I finally saw Wonder Woman last night.
I’d read a bunch of feminist think pieces about it, heard glowing reviews, and last night at AMC Van Ness I settled into a crowded theater surrounded by the smell of stale popcorn and the familiar creakiness of movie theater seats and finally watched it.
I loved it.
I loved watching these strong, beautiful women fight and battle and excel, turning superhero movie tropes on their head as the girl rescues the guy, the “good guys” are in many ways as fallible and messed up as the “bad guys,” and there is a deep recognition of the flawed yet redeemable nature of humanity.
Many writers of the aforementioned feminist think pieces have commented that they didn’t realize how much they needed to see strong, courageous women doing battle until they experienced it. I felt the same way watching these women embody strength – physical strength, yes, but also strength of purpose, of character, of resolve to fight for the good. Watching Wonder Woman fight the good fight as someone strong and compassionate, brave and fearful, tender and fierce felt like taking big gulps of fresh air, like stretching my whole body wide after being cramped in a tight box. It felt like being reminded of the truth that we can do hard things, that I can do hard things.
I was talking with a friend recently about being brave, and the quote that sprang to my mind was “Courage isn’t the absence of fear – it’s the acting in spite of it.” As so often happens, I didn’t realize how much I needed to hear those words until I spoke them aloud to her.
I’ve been thinking a lot about fear lately.
I don’t think of myself as a fearful person. I don’t spend much time worrying about terrorist attacks or natural disasters or the possibility I might get cancer. I have accepted that I can’t control any of those things, so what’s the point in worrying about them?
What I do fear though is pain and loss. I fear losing the people I love – fear borne of experience.
I’ve been reflecting on this and realizing I have two options.
One option is to let the fear win – to shrink away and do anything I can to lessen it, avoid it. Not take risks, not care, not love. To back away slowly from the fear, hands raised in surrender ”Ok, ok you win! I won’t risk or dare or try – just leave me alone and I’ll back away slowly into my corner and we’ll call a truce.” I get the appeal of that – I’ve tried that method. It doesn’t work though – because to paraphrase Brene Brown, trying to protect yourself from the hard stuff – the loss and pain – also means shielding yourself from the best stuff – the love and joy and meaning and connection – the best stuff in life. And I know in the truest part of myself that’s not the way I want to live.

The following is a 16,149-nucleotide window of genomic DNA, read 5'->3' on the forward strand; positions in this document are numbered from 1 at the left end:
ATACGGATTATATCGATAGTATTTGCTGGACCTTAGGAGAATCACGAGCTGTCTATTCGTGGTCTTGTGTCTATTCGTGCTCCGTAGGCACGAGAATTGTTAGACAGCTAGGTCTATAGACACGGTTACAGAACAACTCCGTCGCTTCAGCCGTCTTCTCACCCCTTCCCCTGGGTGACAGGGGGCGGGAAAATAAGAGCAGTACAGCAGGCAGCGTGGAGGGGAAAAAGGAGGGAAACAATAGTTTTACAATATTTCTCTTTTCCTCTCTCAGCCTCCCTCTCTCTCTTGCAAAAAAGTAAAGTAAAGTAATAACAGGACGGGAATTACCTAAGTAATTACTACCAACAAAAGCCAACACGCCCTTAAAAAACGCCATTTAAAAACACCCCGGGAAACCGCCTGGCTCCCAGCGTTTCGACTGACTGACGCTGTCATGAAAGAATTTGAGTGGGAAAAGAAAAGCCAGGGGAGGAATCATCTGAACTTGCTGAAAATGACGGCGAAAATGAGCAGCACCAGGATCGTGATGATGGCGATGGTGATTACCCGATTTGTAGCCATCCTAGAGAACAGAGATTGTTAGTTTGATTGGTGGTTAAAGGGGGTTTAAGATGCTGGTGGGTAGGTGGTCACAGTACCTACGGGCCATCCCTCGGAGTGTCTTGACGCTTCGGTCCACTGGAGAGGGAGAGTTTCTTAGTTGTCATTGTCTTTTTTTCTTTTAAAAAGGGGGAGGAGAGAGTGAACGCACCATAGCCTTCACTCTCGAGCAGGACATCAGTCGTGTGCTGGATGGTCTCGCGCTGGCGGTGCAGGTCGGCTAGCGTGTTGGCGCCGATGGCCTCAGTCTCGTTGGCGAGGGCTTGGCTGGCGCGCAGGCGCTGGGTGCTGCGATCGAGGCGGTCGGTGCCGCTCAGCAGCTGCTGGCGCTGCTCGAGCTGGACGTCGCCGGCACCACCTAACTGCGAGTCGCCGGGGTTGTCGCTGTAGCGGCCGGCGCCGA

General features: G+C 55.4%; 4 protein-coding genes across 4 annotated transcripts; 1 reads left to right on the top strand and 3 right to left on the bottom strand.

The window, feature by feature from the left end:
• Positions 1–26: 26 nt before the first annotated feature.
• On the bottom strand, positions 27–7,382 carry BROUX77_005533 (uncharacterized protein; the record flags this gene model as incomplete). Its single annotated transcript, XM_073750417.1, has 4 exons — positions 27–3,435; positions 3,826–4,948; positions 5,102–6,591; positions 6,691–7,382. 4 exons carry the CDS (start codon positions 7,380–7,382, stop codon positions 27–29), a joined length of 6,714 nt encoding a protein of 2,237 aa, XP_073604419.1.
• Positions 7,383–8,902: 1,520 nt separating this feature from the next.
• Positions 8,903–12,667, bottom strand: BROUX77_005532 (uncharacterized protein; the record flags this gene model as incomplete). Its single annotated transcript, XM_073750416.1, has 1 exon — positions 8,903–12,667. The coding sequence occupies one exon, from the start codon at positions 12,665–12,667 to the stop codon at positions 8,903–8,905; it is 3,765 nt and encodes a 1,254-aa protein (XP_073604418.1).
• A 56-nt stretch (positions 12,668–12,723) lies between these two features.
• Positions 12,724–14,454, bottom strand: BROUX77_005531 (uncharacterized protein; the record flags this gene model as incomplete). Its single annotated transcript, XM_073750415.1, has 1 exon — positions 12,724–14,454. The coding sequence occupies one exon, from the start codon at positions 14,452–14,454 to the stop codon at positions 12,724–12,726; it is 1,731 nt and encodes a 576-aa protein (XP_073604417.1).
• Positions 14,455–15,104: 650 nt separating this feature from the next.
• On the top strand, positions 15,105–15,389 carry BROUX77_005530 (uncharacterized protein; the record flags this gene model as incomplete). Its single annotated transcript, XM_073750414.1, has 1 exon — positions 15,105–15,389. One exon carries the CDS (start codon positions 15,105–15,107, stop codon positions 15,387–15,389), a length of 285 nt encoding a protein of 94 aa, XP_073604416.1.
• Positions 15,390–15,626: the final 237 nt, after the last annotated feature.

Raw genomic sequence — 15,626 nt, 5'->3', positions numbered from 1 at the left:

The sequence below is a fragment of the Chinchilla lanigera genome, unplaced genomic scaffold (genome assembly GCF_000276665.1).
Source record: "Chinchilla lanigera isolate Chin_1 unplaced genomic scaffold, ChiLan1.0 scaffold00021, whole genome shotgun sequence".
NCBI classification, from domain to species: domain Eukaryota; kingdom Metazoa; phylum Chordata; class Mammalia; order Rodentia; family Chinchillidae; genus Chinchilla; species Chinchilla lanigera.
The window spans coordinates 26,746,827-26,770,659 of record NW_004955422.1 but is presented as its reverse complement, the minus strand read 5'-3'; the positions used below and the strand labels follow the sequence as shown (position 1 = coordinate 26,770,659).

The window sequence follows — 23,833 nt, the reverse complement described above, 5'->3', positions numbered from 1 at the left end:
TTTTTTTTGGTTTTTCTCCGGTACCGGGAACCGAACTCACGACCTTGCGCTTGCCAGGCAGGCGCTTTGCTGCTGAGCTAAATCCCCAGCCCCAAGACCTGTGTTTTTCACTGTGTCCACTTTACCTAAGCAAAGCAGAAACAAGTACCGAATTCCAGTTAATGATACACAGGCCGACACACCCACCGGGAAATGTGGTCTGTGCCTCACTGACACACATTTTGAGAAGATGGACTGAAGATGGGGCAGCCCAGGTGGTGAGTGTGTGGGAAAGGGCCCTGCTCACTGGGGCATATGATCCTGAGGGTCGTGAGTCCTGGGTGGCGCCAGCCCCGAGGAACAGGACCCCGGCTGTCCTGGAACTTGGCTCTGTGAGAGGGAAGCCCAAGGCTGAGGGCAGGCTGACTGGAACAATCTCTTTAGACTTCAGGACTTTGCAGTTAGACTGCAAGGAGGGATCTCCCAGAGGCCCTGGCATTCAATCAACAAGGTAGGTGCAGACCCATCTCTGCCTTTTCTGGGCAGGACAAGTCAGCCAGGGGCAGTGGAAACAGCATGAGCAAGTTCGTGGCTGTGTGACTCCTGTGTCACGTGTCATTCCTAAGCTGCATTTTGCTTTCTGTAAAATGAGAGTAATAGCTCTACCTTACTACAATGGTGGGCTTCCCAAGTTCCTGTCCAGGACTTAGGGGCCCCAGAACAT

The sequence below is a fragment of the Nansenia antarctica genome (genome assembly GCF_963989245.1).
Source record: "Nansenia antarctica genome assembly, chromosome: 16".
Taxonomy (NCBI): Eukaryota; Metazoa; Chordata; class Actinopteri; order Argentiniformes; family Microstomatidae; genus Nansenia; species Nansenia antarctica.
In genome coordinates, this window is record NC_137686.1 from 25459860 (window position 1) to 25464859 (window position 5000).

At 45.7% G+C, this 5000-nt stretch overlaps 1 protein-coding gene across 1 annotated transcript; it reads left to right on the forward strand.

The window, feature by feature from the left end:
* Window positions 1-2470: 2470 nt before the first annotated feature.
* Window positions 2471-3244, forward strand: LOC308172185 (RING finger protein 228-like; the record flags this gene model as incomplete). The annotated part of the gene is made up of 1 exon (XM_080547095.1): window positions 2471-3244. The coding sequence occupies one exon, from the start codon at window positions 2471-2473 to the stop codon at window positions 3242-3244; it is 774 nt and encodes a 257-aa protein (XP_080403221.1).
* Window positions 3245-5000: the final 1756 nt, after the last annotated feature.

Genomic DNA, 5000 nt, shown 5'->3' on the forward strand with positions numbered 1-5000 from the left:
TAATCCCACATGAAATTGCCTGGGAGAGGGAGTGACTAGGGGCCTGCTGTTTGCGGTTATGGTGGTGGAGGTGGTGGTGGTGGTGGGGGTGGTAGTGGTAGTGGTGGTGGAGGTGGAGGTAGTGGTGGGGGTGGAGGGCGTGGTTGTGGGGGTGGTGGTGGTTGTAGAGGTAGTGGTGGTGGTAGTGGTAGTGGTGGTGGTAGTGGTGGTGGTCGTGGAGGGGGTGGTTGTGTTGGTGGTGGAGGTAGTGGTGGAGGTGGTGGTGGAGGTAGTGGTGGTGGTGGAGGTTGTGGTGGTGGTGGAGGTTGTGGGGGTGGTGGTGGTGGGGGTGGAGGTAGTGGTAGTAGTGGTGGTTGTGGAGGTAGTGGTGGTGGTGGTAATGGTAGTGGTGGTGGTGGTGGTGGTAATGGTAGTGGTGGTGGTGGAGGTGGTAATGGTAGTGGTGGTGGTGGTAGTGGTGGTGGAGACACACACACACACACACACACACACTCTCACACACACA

Another option is to approach my fear with curiosity, to acknowledge that it’s uncomfortable and lean into that discomfort. To take a deep breath and and say “I’m scared and I’m still here”- to not let the two be mutually exclusive, but to hold them both.
Today is Father’s Day, a day I approach every year holding my breath, waiting for the emotional smackdown of sadness and loss and despair to hit, to pull me down into a place of darkness, a wave of grief I can’t fight.
But today I’m going to try a different way. Today I’m not going to hold my breath and brace for impact – instead I’m going to take some deep breaths and still show up – not as some slick, shiny superhero version of myself who isn’t afraid, but just as me, fears and all.
I saw this picture as I was scrolling through Patty Jenkins’ Twitter feed [because I’m in full on Wonder Woman #fangirl mode now] and it felt like breathing fresh air. Seeing Wonder Woman – the stunningly beautiful Gal Gadot who plays her – in shorts and a t-shirt, relaxed with no makeup, not on a big screen but on a small one – that is also the image I deeply needed. Because I want to be that version of Wonder Woman, too. The real one – who doesn’t always face life with a shield and sword, who isn’t always protected, but still shows up just as she is, with an open heart to whatever life brings.